The leader of the UK’s biggest private sector union has warned of a “summer of discontent” as pay disputes are expected to increase amidst soaring inflation.
Sharon Graham, general secretary of the Unite union, told the BBC that there could be hundreds of disputes involving tens of thousands of people if workers are made to “pay the price for inflation.”
She said ordinary workers have already “had a spring, summer, autumn, and winter of discontent for years,” and “any employer who can pay, who has made profit out of workers, has to pay a proper fair wage to those workers.”
The UK’s inflation rate is currently over 9 percent and is expected to rise further. But Treasury minister Simon Clarke and Bank of England Governor Andrew Bailey have both warned employees not to expect their wages to rise along with inflation, saying wage rises would worsen inflation.
But Graham said that employers “slashing the pay” of those who worked through the CCP (Chinese Communist Party) virus pandemic is “abhorrent.”
The union boss denied that there is a risk of a “1970s-style” spiral of wages and prices. Instead, she blamed a rise in profits at big companies.
But the Confederation of British Industry (CBI) rejected the attack on businesses.
A CBI spokesperson said: “With living costs at the highest level in decades, workers are understandably concerned about how they’re going to cope with rising prices. Businesses too are being hit by soaring input costs.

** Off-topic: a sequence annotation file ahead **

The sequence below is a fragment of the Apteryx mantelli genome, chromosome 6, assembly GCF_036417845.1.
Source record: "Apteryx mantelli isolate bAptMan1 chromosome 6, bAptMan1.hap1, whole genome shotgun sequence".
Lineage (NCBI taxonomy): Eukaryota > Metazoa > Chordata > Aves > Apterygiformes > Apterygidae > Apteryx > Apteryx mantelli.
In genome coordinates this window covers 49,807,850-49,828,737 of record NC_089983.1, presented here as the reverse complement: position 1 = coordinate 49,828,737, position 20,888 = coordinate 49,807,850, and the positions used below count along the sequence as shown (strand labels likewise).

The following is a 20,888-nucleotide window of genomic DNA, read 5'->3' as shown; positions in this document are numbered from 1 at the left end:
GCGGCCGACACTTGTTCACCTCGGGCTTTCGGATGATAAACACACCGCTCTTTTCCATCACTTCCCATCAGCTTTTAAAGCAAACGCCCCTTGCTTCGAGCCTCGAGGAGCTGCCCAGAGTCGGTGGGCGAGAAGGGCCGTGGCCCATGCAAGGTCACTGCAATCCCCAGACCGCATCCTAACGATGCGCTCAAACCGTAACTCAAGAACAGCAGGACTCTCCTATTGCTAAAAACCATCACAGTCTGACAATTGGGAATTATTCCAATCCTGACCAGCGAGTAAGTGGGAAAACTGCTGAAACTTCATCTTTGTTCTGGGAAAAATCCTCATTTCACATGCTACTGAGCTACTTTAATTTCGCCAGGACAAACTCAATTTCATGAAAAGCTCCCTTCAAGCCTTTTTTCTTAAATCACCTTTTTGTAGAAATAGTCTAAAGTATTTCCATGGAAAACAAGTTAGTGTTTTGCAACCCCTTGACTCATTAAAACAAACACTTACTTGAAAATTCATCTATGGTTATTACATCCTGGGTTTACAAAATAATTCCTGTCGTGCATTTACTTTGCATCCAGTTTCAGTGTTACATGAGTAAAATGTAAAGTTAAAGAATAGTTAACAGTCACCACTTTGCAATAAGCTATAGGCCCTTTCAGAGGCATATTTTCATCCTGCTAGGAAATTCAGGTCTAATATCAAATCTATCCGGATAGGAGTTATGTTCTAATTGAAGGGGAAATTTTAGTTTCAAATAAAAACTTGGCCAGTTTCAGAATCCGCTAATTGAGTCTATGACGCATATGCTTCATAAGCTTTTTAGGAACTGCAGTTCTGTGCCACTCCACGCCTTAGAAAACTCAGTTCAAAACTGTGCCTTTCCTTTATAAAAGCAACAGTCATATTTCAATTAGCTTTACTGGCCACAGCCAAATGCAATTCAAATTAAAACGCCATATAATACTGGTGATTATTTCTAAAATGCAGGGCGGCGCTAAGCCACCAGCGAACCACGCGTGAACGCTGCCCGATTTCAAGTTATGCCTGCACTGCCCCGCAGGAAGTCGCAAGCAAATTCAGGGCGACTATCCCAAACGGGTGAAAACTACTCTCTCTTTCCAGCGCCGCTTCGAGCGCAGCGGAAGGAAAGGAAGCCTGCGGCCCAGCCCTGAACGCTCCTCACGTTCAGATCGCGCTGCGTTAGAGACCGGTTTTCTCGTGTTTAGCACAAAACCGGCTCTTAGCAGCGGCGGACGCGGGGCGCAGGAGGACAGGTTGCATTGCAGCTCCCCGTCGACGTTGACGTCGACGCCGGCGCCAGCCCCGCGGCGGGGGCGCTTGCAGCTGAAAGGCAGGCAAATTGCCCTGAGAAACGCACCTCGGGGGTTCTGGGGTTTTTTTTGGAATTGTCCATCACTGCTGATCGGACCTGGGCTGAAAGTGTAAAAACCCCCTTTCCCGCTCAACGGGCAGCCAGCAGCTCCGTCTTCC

“Wherever they can, firms are stepping-up to help by absorbing costs to keep prices down for consumers, as well as supporting their employees to cope with the cost-of-living spike.”
Industrial action is on the rise in the UK amid soaring inflation and pessimistic economic forecasts.
Last month, some 40,000 members of the Rail, Maritime, and Transport Workers’ union (RMT) staged a nation-wide three-day strike, paralysing the rail network.
The RMT has scheduled three more days of strike action on July 27, Aug. 18, and Aug. 20.
Meanwhile, train drivers at eight rail companies have decided to stage a 24-hour strike later this month over a pay dispute.
On June 23, the government announced a new piece of legislation enabling businesses to supply agency workers to plug staffing gaps during industrial action.
Business Secretary Kwasi Kwarteng said it is “not sustainable” for trade unions to be able to hold the country “to ransom by grinding crucial public services and businesses to a halt.”
PA Media contributed to this report.